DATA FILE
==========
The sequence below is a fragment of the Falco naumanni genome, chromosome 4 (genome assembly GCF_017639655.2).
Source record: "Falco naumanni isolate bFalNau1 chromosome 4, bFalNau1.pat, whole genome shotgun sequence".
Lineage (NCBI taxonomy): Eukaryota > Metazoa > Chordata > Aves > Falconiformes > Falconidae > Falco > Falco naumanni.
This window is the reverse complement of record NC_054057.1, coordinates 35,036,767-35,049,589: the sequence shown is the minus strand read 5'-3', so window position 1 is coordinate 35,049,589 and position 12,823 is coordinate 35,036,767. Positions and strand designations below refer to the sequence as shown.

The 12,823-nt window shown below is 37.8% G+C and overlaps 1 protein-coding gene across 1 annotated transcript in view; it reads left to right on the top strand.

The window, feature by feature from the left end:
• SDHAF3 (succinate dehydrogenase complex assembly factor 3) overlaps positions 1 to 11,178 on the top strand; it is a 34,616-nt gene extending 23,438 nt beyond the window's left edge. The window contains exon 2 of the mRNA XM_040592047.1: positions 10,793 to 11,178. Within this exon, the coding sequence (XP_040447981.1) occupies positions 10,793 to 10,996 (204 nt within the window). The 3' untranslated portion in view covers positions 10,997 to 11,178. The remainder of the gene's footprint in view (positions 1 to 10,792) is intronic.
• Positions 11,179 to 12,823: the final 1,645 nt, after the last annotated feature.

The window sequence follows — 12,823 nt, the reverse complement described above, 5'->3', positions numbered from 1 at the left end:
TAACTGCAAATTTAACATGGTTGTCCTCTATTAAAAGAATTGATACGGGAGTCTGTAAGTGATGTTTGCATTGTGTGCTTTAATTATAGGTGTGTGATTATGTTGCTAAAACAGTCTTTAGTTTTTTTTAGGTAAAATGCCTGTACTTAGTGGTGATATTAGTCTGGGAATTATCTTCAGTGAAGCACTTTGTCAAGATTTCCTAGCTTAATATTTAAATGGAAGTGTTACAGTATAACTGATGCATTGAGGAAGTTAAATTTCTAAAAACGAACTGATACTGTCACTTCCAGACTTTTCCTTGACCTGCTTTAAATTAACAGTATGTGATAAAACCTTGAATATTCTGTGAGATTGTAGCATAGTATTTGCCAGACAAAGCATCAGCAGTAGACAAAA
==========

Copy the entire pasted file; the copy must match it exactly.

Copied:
The sequence below is a fragment of the Falco naumanni genome, chromosome 4 (genome assembly GCF_017639655.2).
Source record: "Falco naumanni isolate bFalNau1 chromosome 4, bFalNau1.pat, whole genome shotgun sequence".
Lineage (NCBI taxonomy): Eukaryota > Metazoa > Chordata > Aves > Falconiformes > Falconidae > Falco > Falco naumanni.
This window is the reverse complement of record NC_054057.1, coordinates 35,036,767-35,049,589: the sequence shown is the minus strand read 5'-3', so window position 1 is coordinate 35,049,589 and position 12,823 is coordinate 35,036,767. Positions and strand designations below refer to the sequence as shown.

The 12,823-nt window shown below is 37.8% G+C and overlaps 1 protein-coding gene across 1 annotated transcript in view; it reads left to right on the top strand.

The window, feature by feature from the left end:
• SDHAF3 (succinate dehydrogenase complex assembly factor 3) overlaps positions 1 to 11,178 on the top strand; it is a 34,616-nt gene extending 23,438 nt beyond the window's left edge. The window contains exon 2 of the mRNA XM_040592047.1: positions 10,793 to 11,178. Within this exon, the coding sequence (XP_040447981.1) occupies positions 10,793 to 10,996 (204 nt within the window). The 3' untranslated portion in view covers positions 10,997 to 11,178. The remainder of the gene's footprint in view (positions 1 to 10,792) is intronic.
• Positions 11,179 to 12,823: the final 1,645 nt, after the last annotated feature.

The window sequence follows — 12,823 nt, the reverse complement described above, 5'->3', positions numbered from 1 at the left end:
TAACTGCAAATTTAACATGGTTGTCCTCTATTAAAAGAATTGATACGGGAGTCTGTAAGTGATGTTTGCATTGTGTGCTTTAATTATAGGTGTGTGATTATGTTGCTAAAACAGTCTTTAGTTTTTTTTAGGTAAAATGCCTGTACTTAGTGGTGATATTAGTCTGGGAATTATCTTCAGTGAAGCACTTTGTCAAGATTTCCTAGCTTAATATTTAAATGGAAGTGTTACAGTATAACTGATGCATTGAGGAAGTTAAATTTCTAAAAACGAACTGATACTGTCACTTCCAGACTTTTCCTTGACCTGCTTTAAATTAACAGTATGTGATAAAACCTTGAATATTCTGTGAGATTGTAGCATAGTATTTGCCAGACAAAGCATCAGCAGTAGACAAAA